I certainly endorse most of the comments made by David McLaren regarding
the widespread usage of ‘advertising equivalents’ in the evaluation of
PR media coverage (PR Week, 27 October).
Apart from being a poor reflection on the confidence of the PR industry
(one could hardly imagine an advertising agency assessing its coverage
in terms of ‘editorial equivalent’) it is actually a very flawed
This measure makes the assumption that advertising rates equate to
coverage. This is not the case. Advertising rates are a reflection of
the supply and demand for advertising space in a particular publication.
Publications with a high business readership charge more, and those with
a downmarket reader profile charge less. If your target audience is, for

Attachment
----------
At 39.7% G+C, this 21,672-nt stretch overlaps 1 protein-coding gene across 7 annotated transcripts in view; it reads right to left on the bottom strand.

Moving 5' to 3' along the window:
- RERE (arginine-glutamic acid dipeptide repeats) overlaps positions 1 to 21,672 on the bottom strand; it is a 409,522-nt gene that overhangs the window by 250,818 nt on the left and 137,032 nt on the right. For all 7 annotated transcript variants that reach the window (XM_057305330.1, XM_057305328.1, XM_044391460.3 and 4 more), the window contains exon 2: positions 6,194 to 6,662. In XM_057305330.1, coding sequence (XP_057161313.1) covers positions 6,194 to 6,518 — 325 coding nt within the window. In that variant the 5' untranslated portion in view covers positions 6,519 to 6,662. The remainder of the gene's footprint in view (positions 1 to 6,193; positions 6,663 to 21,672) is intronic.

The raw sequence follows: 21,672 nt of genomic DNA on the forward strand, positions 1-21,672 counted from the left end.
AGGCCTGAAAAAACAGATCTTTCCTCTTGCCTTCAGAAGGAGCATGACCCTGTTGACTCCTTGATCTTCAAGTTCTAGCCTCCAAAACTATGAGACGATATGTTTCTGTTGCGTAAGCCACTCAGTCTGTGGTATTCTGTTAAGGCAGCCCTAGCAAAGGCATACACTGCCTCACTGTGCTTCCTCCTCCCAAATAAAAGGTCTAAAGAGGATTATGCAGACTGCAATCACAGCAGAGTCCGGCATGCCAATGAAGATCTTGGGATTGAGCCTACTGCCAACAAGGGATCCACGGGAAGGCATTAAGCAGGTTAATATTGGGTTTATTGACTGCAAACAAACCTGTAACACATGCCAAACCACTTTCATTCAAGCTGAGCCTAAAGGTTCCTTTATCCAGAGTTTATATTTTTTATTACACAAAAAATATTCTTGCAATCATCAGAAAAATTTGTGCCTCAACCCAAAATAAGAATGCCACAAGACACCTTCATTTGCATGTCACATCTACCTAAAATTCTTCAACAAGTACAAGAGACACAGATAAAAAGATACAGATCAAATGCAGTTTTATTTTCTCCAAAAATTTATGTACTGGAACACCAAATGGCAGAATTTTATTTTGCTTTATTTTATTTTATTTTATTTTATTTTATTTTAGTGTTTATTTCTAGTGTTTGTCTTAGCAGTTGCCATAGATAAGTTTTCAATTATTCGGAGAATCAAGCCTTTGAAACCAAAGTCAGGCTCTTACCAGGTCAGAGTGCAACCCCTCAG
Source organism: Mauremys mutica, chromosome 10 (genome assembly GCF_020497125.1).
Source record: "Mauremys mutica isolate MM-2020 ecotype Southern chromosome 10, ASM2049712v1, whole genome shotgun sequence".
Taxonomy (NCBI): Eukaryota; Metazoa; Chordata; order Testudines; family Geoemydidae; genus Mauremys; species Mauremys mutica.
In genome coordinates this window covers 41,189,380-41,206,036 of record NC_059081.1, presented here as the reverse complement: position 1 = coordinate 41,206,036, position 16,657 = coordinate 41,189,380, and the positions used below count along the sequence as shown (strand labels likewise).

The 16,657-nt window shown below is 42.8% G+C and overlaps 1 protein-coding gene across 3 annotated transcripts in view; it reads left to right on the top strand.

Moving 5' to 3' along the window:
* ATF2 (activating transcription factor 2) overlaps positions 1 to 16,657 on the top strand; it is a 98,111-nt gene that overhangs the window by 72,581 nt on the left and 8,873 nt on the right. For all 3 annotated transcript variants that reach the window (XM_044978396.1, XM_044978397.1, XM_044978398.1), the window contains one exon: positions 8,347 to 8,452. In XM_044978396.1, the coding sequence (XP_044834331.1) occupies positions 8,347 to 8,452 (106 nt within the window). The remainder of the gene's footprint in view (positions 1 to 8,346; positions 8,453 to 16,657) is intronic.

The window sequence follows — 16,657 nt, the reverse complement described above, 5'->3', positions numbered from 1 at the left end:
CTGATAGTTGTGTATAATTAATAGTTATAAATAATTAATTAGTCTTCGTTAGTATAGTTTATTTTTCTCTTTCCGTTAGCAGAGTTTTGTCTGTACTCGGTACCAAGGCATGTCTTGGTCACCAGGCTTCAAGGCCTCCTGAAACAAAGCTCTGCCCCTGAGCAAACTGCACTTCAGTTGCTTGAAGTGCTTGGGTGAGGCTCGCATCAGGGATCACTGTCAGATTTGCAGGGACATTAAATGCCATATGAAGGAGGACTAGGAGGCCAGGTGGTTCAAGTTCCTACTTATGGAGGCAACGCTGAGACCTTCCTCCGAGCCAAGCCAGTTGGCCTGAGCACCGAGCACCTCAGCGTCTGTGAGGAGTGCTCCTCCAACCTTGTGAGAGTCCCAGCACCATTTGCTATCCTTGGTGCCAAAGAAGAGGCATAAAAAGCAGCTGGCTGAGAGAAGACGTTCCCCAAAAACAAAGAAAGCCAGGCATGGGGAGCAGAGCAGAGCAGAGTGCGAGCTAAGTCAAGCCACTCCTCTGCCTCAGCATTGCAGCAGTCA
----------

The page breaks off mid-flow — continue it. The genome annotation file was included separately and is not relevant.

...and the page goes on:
example, housewives or young people, then an advertising equivalent
measure would be positively misleading.
Furthermore, ‘advertising equivalents’ merely measure media coverage.
The objective must be to get the desired message in from of the targeted
A much better approach would be to emulate the advertising industry and
use the measure they themselves use. The evaluation system we use at
Test Research measures exposure of target groups to different messages
using the same measures (reach, OTS and gross rating points) that are
used by advertisers to assess advertising exposure.
The solution is not to use an ‘advertising equivalent’ measure but to
adopt the equivalent measure used by the advertising industry.
Tim Burns, managing director Test Research